Chen et al

Endophthalmitis After PK

Table 2. Univariate Analyses for Factors Considered in the Logistic Regression Model of Endophthalmitis after Penetrating Keratoplasty

Table 3. Factors Associated with Increased Incidence of Endophthalmitis Factor



Donor age Donor sex Donor cause of death Solid organ donor Death to enucleation time Enucleation to CSD excision time Four-degree storage Days in organ culture Endothelial assessment Endothelial cell density Year of transplant Recipient age Recipient sex Donorerecipient age difference Primary graft indication (high risk/low risk)* Reasons for grafty Recipient risk factorsz HLA matched Additional surgical procedures/complications Donorerecipient trephine difference Suturing method Grade of operating surgeonx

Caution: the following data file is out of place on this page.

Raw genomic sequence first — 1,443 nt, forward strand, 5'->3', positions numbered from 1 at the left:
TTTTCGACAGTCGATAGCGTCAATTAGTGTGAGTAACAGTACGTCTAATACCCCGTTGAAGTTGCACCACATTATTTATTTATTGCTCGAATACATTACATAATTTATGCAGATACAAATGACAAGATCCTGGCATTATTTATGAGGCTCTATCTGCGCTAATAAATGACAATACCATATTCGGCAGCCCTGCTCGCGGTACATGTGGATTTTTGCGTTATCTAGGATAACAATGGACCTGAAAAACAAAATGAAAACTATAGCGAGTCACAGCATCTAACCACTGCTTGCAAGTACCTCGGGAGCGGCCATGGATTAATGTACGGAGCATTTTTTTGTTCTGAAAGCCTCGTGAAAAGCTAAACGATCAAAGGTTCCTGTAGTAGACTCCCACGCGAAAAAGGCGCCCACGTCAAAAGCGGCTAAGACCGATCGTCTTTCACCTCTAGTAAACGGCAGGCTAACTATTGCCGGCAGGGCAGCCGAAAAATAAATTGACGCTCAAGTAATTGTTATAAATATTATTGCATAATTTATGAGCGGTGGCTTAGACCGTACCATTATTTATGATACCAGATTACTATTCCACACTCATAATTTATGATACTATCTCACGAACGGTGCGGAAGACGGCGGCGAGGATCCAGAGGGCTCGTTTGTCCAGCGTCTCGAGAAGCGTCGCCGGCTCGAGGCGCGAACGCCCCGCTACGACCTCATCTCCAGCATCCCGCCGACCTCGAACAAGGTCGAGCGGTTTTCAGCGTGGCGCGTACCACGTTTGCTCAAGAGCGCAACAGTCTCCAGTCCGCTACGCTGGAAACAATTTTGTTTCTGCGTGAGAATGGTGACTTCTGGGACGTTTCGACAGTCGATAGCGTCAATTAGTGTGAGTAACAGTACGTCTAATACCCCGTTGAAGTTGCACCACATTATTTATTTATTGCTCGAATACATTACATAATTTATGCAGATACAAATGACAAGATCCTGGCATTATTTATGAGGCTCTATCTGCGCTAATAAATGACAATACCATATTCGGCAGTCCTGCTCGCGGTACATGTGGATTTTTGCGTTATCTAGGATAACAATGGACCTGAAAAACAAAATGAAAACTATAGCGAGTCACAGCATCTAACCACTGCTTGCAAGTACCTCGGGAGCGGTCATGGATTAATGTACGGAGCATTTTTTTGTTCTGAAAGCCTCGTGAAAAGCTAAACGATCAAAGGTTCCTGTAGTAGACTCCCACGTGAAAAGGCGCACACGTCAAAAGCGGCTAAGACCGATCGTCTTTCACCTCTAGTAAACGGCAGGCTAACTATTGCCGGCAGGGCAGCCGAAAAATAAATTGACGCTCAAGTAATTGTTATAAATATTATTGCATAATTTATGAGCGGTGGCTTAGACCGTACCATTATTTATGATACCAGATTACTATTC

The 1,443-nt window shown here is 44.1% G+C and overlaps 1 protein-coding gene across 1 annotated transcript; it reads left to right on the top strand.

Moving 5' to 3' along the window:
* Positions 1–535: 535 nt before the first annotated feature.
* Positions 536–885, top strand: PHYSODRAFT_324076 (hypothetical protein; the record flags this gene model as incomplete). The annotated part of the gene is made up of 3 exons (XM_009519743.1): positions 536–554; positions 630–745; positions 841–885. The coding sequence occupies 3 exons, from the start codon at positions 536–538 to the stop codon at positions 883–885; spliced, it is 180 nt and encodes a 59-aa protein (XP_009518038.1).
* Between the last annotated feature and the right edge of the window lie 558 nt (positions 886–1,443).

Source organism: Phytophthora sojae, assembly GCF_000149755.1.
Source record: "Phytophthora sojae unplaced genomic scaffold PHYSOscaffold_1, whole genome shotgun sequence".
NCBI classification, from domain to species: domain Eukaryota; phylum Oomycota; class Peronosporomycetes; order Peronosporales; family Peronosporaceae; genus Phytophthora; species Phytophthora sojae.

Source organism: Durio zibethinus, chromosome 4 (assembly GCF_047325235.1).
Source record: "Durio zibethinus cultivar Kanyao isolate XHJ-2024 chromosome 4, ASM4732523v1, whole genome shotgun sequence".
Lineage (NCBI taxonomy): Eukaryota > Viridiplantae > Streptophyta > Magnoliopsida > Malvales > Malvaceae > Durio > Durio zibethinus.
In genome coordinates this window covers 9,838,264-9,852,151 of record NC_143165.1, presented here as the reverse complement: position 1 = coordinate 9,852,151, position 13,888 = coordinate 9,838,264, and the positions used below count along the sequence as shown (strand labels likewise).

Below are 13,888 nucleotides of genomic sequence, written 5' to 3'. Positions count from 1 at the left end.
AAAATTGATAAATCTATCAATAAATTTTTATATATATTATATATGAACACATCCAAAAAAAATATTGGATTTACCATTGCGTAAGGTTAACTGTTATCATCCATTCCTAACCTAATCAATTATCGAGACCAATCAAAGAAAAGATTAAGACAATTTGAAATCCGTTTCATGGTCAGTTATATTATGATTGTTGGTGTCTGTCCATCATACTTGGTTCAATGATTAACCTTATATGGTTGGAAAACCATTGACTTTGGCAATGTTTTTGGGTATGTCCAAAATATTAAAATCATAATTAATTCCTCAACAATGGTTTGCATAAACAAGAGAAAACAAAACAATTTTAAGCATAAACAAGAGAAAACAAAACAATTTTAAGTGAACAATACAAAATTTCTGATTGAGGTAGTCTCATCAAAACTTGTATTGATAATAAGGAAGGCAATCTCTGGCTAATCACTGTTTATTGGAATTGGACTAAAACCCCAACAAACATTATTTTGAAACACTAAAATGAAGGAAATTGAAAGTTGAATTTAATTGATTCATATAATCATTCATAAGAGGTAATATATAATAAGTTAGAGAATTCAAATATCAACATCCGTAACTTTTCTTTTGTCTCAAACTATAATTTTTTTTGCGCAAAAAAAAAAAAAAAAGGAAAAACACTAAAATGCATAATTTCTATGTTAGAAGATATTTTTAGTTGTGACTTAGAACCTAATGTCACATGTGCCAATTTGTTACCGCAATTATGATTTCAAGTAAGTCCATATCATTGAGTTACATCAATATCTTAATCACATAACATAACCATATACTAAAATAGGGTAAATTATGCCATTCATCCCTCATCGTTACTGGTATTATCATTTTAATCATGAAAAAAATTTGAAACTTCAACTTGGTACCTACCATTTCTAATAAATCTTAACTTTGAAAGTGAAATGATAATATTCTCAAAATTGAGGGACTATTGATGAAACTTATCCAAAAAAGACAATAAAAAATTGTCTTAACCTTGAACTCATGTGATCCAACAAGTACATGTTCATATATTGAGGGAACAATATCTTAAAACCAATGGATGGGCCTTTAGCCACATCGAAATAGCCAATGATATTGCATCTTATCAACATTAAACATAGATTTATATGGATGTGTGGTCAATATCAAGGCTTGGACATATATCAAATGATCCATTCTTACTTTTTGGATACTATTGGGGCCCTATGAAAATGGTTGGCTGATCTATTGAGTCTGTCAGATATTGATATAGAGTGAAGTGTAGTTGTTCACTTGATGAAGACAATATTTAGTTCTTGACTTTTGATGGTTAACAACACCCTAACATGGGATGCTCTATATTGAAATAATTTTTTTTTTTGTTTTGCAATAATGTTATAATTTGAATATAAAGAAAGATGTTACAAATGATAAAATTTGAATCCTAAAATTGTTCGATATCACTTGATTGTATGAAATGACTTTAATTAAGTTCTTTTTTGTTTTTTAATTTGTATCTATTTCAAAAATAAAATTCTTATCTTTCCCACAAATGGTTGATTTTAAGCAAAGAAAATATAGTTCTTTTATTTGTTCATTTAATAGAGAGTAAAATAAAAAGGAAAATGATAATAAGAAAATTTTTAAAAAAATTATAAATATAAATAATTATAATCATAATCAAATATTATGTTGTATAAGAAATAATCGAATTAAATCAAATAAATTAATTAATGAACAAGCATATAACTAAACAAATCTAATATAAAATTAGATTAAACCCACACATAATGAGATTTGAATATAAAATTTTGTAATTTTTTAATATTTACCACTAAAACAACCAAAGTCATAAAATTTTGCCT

0.4 0.2 0.001 0.6 0.3 0.2 0.5 0.5 0.3 0.5 0.7 0.5 0.5 0.2

Endophthalmitis after penetrating keratoplasty.

To determine the incidence of endophthalmitis after penetrating keratoplasty (PK) and patient and donor risk factors...